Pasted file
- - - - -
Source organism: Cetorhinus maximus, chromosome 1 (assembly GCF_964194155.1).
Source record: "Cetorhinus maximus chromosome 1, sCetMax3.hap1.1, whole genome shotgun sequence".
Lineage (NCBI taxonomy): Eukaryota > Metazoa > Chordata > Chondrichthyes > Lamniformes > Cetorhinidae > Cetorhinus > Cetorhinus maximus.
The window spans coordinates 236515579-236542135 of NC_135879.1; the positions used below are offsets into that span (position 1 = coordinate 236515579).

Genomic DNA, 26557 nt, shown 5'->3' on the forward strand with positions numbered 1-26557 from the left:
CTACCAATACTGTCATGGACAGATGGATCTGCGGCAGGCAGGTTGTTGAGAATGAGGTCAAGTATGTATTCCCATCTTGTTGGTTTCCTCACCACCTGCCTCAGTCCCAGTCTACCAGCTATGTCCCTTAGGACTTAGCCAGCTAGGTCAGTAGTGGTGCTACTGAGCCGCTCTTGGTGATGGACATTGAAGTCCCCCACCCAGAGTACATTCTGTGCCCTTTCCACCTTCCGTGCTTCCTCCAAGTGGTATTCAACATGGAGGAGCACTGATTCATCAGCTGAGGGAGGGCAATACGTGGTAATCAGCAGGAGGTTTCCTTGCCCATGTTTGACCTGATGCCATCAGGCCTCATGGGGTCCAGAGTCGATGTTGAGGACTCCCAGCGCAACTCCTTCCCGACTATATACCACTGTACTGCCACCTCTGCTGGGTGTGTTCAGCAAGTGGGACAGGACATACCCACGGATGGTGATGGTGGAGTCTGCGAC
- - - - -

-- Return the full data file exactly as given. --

Source organism: Cetorhinus maximus, chromosome 1 (assembly GCF_964194155.1).
Source record: "Cetorhinus maximus chromosome 1, sCetMax3.hap1.1, whole genome shotgun sequence".
Lineage (NCBI taxonomy): Eukaryota > Metazoa > Chordata > Chondrichthyes > Lamniformes > Cetorhinidae > Cetorhinus > Cetorhinus maximus.
The window spans coordinates 236515579-236542135 of NC_135879.1; the positions used below are offsets into that span (position 1 = coordinate 236515579).

Genomic DNA, 26557 nt, shown 5'->3' on the forward strand with positions numbered 1-26557 from the left:
CTACCAATACTGTCATGGACAGATGGATCTGCGGCAGGCAGGTTGTTGAGAATGAGGTCAAGTATGTATTCCCATCTTGTTGGTTTCCTCACCACCTGCCTCAGTCCCAGTCTACCAGCTATGTCCCTTAGGACTTAGCCAGCTAGGTCAGTAGTGGTGCTACTGAGCCGCTCTTGGTGATGGACATTGAAGTCCCCCACCCAGAGTACATTCTGTGCCCTTTCCACCTTCCGTGCTTCCTCCAAGTGGTATTCAACATGGAGGAGCACTGATTCATCAGCTGAGGGAGGGCAATACGTGGTAATCAGCAGGAGGTTTCCTTGCCCATGTTTGACCTGATGCCATCAGGCCTCATGGGGTCCAGAGTCGATGTTGAGGACTCCCAGCGCAACTCCTTCCCGACTATATACCACTGTACTGCCACCTCTGCTGGGTGTGTTCAGCAAGTGGGACAGGACATACCCACGGATGGTGATGGTGGAGTCTGCGAC